Monday, February 11, 2019
The Character of Blanche DuBois in Tennessee Williams A Streetcar Name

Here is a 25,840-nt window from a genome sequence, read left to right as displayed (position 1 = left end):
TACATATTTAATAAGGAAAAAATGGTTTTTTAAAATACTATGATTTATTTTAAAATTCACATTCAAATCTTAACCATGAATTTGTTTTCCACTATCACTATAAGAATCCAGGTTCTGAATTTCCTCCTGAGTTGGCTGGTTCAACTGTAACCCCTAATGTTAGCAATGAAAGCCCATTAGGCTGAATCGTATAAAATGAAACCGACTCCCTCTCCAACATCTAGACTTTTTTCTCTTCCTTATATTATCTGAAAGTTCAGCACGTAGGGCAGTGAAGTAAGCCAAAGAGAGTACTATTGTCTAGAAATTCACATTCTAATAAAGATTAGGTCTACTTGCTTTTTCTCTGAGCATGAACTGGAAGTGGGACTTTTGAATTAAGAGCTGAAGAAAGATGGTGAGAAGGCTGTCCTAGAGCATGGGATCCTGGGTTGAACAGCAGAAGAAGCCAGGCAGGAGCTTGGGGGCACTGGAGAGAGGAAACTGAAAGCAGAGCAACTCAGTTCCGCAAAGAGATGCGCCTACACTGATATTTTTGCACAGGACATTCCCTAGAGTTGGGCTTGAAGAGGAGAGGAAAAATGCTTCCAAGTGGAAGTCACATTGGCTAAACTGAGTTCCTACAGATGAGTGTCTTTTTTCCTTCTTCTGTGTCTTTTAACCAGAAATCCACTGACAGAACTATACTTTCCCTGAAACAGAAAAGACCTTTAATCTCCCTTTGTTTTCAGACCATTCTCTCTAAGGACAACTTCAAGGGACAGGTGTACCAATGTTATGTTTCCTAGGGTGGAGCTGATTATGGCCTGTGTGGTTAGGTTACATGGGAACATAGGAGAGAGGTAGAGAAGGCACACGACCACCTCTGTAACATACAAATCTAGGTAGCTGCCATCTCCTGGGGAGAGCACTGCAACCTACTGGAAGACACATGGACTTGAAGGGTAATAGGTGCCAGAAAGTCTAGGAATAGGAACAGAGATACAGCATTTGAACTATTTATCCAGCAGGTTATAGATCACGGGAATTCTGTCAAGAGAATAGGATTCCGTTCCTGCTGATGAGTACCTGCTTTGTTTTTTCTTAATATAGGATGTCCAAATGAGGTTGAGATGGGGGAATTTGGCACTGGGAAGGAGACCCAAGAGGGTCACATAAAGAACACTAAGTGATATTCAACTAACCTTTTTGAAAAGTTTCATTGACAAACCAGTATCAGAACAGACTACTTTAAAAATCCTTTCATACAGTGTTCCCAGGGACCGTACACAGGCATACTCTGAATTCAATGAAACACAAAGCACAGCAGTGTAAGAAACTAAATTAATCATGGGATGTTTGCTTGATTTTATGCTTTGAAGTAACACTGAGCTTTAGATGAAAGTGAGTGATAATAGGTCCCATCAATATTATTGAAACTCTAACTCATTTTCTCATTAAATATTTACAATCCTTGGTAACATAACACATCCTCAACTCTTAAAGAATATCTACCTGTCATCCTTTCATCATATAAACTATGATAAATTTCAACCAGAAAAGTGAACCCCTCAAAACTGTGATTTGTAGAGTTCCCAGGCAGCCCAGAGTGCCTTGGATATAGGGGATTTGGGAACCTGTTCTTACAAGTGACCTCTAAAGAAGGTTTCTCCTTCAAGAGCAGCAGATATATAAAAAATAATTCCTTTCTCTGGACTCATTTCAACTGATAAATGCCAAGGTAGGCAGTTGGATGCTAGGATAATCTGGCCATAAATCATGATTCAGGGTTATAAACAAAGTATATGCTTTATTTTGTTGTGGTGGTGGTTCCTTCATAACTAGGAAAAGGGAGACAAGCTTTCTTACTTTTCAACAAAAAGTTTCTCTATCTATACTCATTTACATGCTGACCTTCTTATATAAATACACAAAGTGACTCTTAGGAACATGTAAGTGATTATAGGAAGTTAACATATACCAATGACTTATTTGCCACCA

Blanche, the main example in Williams play A tramway Named Desire invokes many contrasting emotions. To analyze ones emotions concerning Blanche is no easy task, to do so effectively one must fit the play into different parts and analyze them separately. The problem with Blanche is that she presents a character so mixed up in her own motives and opinions that one never knows if it is really her or an act shes putting on. The audience forget find itself constantly readjusting its position towards Blanche and the other characters as the play unfolds and we receive more astir(predicate) her story and the reasons behind her inadequacies. Williams makes sure nothing is discolour or stark but grey so that at rough moments in the play we struggle to find a reason for her peaceful manipulation and hunger for power while at others we pity her scummy life founded on lies and misconceptions. Even when she tries to break up Stanley and Stellas kind we dont immediately brand her as a villain, we call up that if Stella hadnt left than maybe Blanche would have reach what she had wanted to become rather than what society dictated her to become. When we see Blanche for the very first sequence we know right away that she does not belong in Stellas neighborhood, she is daintily dressed and her delicate beauty must avoid a strong light, she seems in a fairly hysterical tell apart but we can assume thats just normal since she is ill-matched to this setting. She seems to be having trouble speaking normally to a black person so that we can already place the origin of her breeding in the South, probably in one of those enormous mansions that housed rich striver owning white families. As the scene unfolds, the image of the rich, somewhat shelte... ...e thinking about her and the play they will feel sympathy or at to the lowest degree pity for Blanche. What Williams demonstrates with this play is the power of memories and the ruthlessness of society. Works Cited and Consulted Brownmiller, Susan. Against Our Will. New York bantam Books, 1975. Dworkin, Andrea. Intercourse. New York The Free Press, 1087 Lant, Kathleen Margaret. A Streetcar Named Misogyny. pp. 225-238 in REDMOND. Redmond, James (Editor). craze in Drama. Cambridge University Press 1991. Spoto, Donald. The Kindness of Strangers. Boston Little, Brown and Company, 1985. Williams, Edwina Dakin. Remember Me to Tom. St. Louis daybreak Publishing Company, 1963. Williams, Tennessee. Memoirs. New York Doubleday and Company, Inc 1975. Williams, Tennessee. A Streetcar Named Desire. New York Signet. Original right of first publication 1947.